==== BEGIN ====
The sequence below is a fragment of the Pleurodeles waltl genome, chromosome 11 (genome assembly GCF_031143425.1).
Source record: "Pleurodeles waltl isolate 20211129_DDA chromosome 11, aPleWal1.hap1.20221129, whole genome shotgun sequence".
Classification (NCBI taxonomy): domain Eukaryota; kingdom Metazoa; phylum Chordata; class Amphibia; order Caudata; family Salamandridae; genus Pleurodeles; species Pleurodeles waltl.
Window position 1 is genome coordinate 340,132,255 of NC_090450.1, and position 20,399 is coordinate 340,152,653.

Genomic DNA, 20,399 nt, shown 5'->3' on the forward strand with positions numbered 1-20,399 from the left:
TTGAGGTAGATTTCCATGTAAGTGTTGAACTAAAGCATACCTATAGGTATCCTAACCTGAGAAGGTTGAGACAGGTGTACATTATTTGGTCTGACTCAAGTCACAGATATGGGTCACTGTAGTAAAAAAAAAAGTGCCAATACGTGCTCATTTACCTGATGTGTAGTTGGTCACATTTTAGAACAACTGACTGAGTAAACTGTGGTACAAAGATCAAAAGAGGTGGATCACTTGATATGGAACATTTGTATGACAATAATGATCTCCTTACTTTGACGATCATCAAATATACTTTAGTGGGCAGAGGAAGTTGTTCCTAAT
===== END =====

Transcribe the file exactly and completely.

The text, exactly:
The sequence below is a fragment of the Pleurodeles waltl genome, chromosome 11 (genome assembly GCF_031143425.1).
Source record: "Pleurodeles waltl isolate 20211129_DDA chromosome 11, aPleWal1.hap1.20221129, whole genome shotgun sequence".
Classification (NCBI taxonomy): domain Eukaryota; kingdom Metazoa; phylum Chordata; class Amphibia; order Caudata; family Salamandridae; genus Pleurodeles; species Pleurodeles waltl.
Window position 1 is genome coordinate 340,132,255 of NC_090450.1, and position 20,399 is coordinate 340,152,653.

Genomic DNA, 20,399 nt, shown 5'->3' on the forward strand with positions numbered 1-20,399 from the left:
TTGAGGTAGATTTCCATGTAAGTGTTGAACTAAAGCATACCTATAGGTATCCTAACCTGAGAAGGTTGAGACAGGTGTACATTATTTGGTCTGACTCAAGTCACAGATATGGGTCACTGTAGTAAAAAAAAAAGTGCCAATACGTGCTCATTTACCTGATGTGTAGTTGGTCACATTTTAGAACAACTGACTGAGTAAACTGTGGTACAAAGATCAAAAGAGGTGGATCACTTGATATGGAACATTTGTATGACAATAATGATCTCCTTACTTTGACGATCATCAAATATACTTTAGTGGGCAGAGGAAGTTGTTCCTAAT